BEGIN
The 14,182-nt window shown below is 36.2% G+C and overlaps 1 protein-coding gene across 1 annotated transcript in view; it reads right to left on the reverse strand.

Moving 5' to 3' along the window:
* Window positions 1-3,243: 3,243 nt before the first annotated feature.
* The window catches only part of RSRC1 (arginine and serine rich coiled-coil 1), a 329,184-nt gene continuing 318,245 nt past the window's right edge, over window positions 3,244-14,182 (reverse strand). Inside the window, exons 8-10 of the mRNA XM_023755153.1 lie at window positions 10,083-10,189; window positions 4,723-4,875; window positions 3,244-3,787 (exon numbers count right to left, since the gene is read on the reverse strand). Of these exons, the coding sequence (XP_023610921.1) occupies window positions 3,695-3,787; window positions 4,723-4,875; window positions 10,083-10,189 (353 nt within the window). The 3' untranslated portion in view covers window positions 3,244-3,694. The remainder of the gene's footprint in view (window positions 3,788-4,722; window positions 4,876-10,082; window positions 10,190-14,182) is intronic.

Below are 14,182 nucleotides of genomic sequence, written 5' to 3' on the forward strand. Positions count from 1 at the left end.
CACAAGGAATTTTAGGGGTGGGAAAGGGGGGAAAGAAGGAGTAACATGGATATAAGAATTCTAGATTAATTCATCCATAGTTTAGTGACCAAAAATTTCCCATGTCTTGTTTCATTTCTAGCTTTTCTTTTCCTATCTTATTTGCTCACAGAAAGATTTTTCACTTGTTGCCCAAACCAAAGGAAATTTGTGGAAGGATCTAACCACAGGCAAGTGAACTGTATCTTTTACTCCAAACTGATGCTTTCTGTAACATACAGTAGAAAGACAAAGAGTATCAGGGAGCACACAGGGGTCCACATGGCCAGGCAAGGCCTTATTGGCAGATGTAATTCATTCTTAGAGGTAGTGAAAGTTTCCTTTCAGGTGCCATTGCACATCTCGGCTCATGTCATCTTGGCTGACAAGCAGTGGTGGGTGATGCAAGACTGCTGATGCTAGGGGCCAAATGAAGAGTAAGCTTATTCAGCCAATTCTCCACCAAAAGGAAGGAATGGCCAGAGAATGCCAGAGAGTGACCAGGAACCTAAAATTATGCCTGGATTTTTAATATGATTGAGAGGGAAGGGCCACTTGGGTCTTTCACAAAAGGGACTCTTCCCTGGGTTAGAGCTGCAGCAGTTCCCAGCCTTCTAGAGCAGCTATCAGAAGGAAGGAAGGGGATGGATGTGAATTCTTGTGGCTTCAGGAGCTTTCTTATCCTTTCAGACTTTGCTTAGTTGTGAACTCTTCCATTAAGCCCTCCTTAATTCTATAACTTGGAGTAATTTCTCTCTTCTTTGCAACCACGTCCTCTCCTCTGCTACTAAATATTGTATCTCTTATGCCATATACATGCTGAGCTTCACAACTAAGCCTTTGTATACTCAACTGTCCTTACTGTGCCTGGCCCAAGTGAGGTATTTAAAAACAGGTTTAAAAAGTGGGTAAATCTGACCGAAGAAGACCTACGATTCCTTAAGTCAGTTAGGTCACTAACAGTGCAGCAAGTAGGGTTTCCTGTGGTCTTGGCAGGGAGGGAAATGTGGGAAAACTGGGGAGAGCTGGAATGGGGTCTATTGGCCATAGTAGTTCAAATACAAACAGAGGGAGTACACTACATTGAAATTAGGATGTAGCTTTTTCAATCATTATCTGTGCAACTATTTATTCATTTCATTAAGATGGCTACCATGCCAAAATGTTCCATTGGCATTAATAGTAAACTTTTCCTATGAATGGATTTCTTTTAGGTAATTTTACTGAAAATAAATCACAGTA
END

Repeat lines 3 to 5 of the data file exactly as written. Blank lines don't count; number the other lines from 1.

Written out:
* Window positions 1-3,243: 3,243 nt before the first annotated feature.
* The window catches only part of RSRC1 (arginine and serine rich coiled-coil 1), a 329,184-nt gene continuing 318,245 nt past the window's right edge, over window positions 3,244-14,182 (reverse strand). Inside the window, exons 8-10 of the mRNA XM_023755153.1 lie at window positions 10,083-10,189; window positions 4,723-4,875; window positions 3,244-3,787 (exon numbers count right to left, since the gene is read on the reverse strand). Of these exons, the coding sequence (XP_023610921.1) occupies window positions 3,695-3,787; window positions 4,723-4,875; window positions 10,083-10,189 (353 nt within the window). The 3' untranslated portion in view covers window positions 3,244-3,694. The remainder of the gene's footprint in view (window positions 3,788-4,722; window positions 4,876-10,082; window positions 10,190-14,182) is intronic.

Below are 14,182 nucleotides of genomic sequence, written 5' to 3' on the forward strand. Positions count from 1 at the left end.